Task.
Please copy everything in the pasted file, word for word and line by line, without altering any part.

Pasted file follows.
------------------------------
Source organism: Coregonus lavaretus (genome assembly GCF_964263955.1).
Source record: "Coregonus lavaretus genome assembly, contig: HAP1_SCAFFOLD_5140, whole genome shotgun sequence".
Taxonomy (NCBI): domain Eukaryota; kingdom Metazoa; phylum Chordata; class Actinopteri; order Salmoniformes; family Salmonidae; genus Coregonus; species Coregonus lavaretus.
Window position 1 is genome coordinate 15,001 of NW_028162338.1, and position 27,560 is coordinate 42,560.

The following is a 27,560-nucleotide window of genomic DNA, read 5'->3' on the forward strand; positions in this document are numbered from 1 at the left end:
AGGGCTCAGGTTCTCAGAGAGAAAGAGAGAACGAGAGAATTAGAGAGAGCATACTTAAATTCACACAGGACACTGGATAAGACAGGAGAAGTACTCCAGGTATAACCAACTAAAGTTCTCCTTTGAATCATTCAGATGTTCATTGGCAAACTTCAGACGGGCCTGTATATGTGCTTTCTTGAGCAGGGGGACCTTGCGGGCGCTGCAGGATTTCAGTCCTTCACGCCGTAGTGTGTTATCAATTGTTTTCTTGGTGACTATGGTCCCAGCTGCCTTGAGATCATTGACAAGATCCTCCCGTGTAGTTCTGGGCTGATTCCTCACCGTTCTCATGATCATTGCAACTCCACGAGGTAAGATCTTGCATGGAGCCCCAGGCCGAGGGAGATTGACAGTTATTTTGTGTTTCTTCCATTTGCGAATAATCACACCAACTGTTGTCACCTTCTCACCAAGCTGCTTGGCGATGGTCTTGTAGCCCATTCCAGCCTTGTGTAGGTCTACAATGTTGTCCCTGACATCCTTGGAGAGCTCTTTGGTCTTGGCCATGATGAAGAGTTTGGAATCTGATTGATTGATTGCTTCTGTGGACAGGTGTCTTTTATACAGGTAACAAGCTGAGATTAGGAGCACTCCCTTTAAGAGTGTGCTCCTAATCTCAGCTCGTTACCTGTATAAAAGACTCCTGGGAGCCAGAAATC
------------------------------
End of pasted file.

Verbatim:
Source organism: Coregonus lavaretus (genome assembly GCF_964263955.1).
Source record: "Coregonus lavaretus genome assembly, contig: HAP1_SCAFFOLD_5140, whole genome shotgun sequence".
Taxonomy (NCBI): domain Eukaryota; kingdom Metazoa; phylum Chordata; class Actinopteri; order Salmoniformes; family Salmonidae; genus Coregonus; species Coregonus lavaretus.
Window position 1 is genome coordinate 15,001 of NW_028162338.1, and position 27,560 is coordinate 42,560.

The following is a 27,560-nucleotide window of genomic DNA, read 5'->3' on the forward strand; positions in this document are numbered from 1 at the left end:
AGGGCTCAGGTTCTCAGAGAGAAAGAGAGAACGAGAGAATTAGAGAGAGCATACTTAAATTCACACAGGACACTGGATAAGACAGGAGAAGTACTCCAGGTATAACCAACTAAAGTTCTCCTTTGAATCATTCAGATGTTCATTGGCAAACTTCAGACGGGCCTGTATATGTGCTTTCTTGAGCAGGGGGACCTTGCGGGCGCTGCAGGATTTCAGTCCTTCACGCCGTAGTGTGTTATCAATTGTTTTCTTGGTGACTATGGTCCCAGCTGCCTTGAGATCATTGACAAGATCCTCCCGTGTAGTTCTGGGCTGATTCCTCACCGTTCTCATGATCATTGCAACTCCACGAGGTAAGATCTTGCATGGAGCCCCAGGCCGAGGGAGATTGACAGTTATTTTGTGTTTCTTCCATTTGCGAATAATCACACCAACTGTTGTCACCTTCTCACCAAGCTGCTTGGCGATGGTCTTGTAGCCCATTCCAGCCTTGTGTAGGTCTACAATGTTGTCCCTGACATCCTTGGAGAGCTCTTTGGTCTTGGCCATGATGAAGAGTTTGGAATCTGATTGATTGATTGCTTCTGTGGACAGGTGTCTTTTATACAGGTAACAAGCTGAGATTAGGAGCACTCCCTTTAAGAGTGTGCTCCTAATCTCAGCTCGTTACCTGTATAAAAGACTCCTGGGAGCCAGAAATC